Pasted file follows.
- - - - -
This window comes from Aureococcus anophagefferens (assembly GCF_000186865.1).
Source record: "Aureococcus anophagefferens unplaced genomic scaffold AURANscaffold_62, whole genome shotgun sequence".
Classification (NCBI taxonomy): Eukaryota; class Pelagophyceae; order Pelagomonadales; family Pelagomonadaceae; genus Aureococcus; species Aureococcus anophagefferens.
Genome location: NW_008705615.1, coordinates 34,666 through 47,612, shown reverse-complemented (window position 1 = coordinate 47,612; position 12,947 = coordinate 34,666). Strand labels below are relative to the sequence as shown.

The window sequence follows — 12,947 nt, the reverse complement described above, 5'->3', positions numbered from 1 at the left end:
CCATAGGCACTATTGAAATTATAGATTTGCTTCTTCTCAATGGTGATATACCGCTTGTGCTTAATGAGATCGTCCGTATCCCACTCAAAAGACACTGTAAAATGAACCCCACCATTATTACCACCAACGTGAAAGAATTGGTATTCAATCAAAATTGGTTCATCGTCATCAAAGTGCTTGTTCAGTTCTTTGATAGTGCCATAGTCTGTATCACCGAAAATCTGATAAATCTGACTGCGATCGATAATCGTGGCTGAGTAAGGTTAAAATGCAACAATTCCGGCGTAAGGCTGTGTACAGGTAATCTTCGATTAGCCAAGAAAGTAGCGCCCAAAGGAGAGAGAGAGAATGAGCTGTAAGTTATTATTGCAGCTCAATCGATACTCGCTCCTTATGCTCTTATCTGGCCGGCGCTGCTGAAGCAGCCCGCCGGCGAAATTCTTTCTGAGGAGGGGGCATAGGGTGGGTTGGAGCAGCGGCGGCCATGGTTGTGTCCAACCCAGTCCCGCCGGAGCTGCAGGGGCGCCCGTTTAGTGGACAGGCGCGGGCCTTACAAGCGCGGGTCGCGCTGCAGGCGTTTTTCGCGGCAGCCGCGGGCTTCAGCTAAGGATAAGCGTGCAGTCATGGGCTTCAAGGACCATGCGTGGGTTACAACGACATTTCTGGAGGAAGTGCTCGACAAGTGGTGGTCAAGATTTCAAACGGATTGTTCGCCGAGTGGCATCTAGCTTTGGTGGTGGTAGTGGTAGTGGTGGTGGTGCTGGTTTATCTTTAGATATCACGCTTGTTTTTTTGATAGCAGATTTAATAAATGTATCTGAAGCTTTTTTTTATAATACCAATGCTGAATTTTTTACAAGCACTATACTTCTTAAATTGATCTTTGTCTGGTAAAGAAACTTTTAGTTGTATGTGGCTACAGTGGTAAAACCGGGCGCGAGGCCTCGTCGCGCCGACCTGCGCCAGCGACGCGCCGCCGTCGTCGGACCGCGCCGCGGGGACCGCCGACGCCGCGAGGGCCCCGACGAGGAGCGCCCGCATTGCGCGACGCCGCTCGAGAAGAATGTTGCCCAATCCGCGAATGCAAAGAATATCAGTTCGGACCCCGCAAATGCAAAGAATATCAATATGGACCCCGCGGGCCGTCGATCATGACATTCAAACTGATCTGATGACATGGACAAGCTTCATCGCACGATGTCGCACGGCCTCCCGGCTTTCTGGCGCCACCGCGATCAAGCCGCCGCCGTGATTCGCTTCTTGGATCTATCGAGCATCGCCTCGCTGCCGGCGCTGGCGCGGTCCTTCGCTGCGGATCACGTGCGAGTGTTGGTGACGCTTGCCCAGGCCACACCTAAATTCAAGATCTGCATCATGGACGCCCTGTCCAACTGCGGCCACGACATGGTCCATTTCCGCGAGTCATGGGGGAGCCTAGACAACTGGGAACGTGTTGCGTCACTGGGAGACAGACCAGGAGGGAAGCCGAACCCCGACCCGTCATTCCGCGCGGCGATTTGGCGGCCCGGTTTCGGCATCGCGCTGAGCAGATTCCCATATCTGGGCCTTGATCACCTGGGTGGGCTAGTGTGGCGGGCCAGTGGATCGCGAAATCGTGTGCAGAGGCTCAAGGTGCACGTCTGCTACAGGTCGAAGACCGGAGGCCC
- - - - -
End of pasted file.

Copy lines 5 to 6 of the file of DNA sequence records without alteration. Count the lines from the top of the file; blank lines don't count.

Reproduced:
The window sequence follows — 12,947 nt, the reverse complement described above, 5'->3', positions numbered from 1 at the left end:
CCATAGGCACTATTGAAATTATAGATTTGCTTCTTCTCAATGGTGATATACCGCTTGTGCTTAATGAGATCGTCCGTATCCCACTCAAAAGACACTGTAAAATGAACCCCACCATTATTACCACCAACGTGAAAGAATTGGTATTCAATCAAAATTGGTTCATCGTCATCAAAGTGCTTGTTCAGTTCTTTGATAGTGCCATAGTCTGTATCACCGAAAATCTGATAAATCTGACTGCGATCGATAATCGTGGCTGAGTAAGGTTAAAATGCAACAATTCCGGCGTAAGGCTGTGTACAGGTAATCTTCGATTAGCCAAGAAAGTAGCGCCCAAAGGAGAGAGAGAGAATGAGCTGTAAGTTATTATTGCAGCTCAATCGATACTCGCTCCTTATGCTCTTATCTGGCCGGCGCTGCTGAAGCAGCCCGCCGGCGAAATTCTTTCTGAGGAGGGGGCATAGGGTGGGTTGGAGCAGCGGCGGCCATGGTTGTGTCCAACCCAGTCCCGCCGGAGCTGCAGGGGCGCCCGTTTAGTGGACAGGCGCGGGCCTTACAAGCGCGGGTCGCGCTGCAGGCGTTTTTCGCGGCAGCCGCGGGCTTCAGCTAAGGATAAGCGTGCAGTCATGGGCTTCAAGGACCATGCGTGGGTTACAACGACATTTCTGGAGGAAGTGCTCGACAAGTGGTGGTCAAGATTTCAAACGGATTGTTCGCCGAGTGGCATCTAGCTTTGGTGGTGGTAGTGGTAGTGGTGGTGGTGCTGGTTTATCTTTAGATATCACGCTTGTTTTTTTGATAGCAGATTTAATAAATGTATCTGAAGCTTTTTTTTATAATACCAATGCTGAATTTTTTACAAGCACTATACTTCTTAAATTGATCTTTGTCTGGTAAAGAAACTTTTAGTTGTATGTGGCTACAGTGGTAAAACCGGGCGCGAGGCCTCGTCGCGCCGACCTGCGCCAGCGACGCGCCGCCGTCGTCGGACCGCGCCGCGGGGACCGCCGACGCCGCGAGGGCCCCGACGAGGAGCGCCCGCATTGCGCGACGCCGCTCGAGAAGAATGTTGCCCAATCCGCGAATGCAAAGAATATCAGTTCGGACCCCGCAAATGCAAAGAATATCAATATGGACCCCGCGGGCCGTCGATCATGACATTCAAACTGATCTGATGACATGGACAAGCTTCATCGCACGATGTCGCACGGCCTCCCGGCTTTCTGGCGCCACCGCGATCAAGCCGCCGCCGTGATTCGCTTCTTGGATCTATCGAGCATCGCCTCGCTGCCGGCGCTGGCGCGGTCCTTCGCTGCGGATCACGTGCGAGTGTTGGTGACGCTTGCCCAGGCCACACCTAAATTCAAGATCTGCATCATGGACGCCCTGTCCAACTGCGGCCACGACATGGTCCATTTCCGCGAGTCATGGGGGAGCCTAGACAACTGGGAACGTGTTGCGTCACTGGGAGACAGACCAGGAGGGAAGCCGAACCCCGACCCGTCATTCCGCGCGGCGATTTGGCGGCCCGGTTTCGGCATCGCGCTGAGCAGATTCCCATATCTGGGCCTTGATCACCTGGGTGGGCTAGTGTGGCGGGCCAGTGGATCGCGAAATCGTGTGCAGAGGCTCAAGGTGCACGTCTGCTACAGGTCGAAGACCGGAGGCCC